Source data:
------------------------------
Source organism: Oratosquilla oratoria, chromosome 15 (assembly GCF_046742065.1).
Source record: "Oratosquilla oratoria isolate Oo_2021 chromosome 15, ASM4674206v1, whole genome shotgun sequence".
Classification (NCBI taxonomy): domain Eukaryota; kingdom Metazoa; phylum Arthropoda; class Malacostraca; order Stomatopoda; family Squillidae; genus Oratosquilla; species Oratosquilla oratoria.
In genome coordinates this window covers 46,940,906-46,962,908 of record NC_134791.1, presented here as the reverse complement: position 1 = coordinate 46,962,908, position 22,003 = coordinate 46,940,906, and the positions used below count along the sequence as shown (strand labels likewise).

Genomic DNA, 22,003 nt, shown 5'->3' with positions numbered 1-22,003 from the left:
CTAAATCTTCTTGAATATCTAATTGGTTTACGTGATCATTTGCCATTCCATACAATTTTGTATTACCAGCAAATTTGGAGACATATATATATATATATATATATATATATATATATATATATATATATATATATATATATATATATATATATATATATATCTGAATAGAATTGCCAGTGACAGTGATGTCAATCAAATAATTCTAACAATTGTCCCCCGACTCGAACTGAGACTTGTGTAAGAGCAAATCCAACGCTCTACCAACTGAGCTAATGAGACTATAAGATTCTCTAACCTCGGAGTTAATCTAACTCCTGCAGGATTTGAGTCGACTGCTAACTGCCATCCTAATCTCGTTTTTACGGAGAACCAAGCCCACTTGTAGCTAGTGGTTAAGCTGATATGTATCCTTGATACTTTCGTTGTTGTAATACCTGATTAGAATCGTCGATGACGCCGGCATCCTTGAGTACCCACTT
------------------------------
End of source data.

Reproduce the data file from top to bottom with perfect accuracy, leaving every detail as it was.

Source organism: Oratosquilla oratoria, chromosome 15 (assembly GCF_046742065.1).
Source record: "Oratosquilla oratoria isolate Oo_2021 chromosome 15, ASM4674206v1, whole genome shotgun sequence".
Classification (NCBI taxonomy): domain Eukaryota; kingdom Metazoa; phylum Arthropoda; class Malacostraca; order Stomatopoda; family Squillidae; genus Oratosquilla; species Oratosquilla oratoria.
In genome coordinates this window covers 46,940,906-46,962,908 of record NC_134791.1, presented here as the reverse complement: position 1 = coordinate 46,962,908, position 22,003 = coordinate 46,940,906, and the positions used below count along the sequence as shown (strand labels likewise).

Genomic DNA, 22,003 nt, shown 5'->3' with positions numbered 1-22,003 from the left:
CTAAATCTTCTTGAATATCTAATTGGTTTACGTGATCATTTGCCATTCCATACAATTTTGTATTACCAGCAAATTTGGAGACATATATATATATATATATATATATATATATATATATATATATATATATATATATATATATATATATATATATATATATCTGAATAGAATTGCCAGTGACAGTGATGTCAATCAAATAATTCTAACAATTGTCCCCCGACTCGAACTGAGACTTGTGTAAGAGCAAATCCAACGCTCTACCAACTGAGCTAATGAGACTATAAGATTCTCTAACCTCGGAGTTAATCTAACTCCTGCAGGATTTGAGTCGACTGCTAACTGCCATCCTAATCTCGTTTTTACGGAGAACCAAGCCCACTTGTAGCTAGTGGTTAAGCTGATATGTATCCTTGATACTTTCGTTGTTGTAATACCTGATTAGAATCGTCGATGACGCCGGCATCCTTGAGTACCCACTT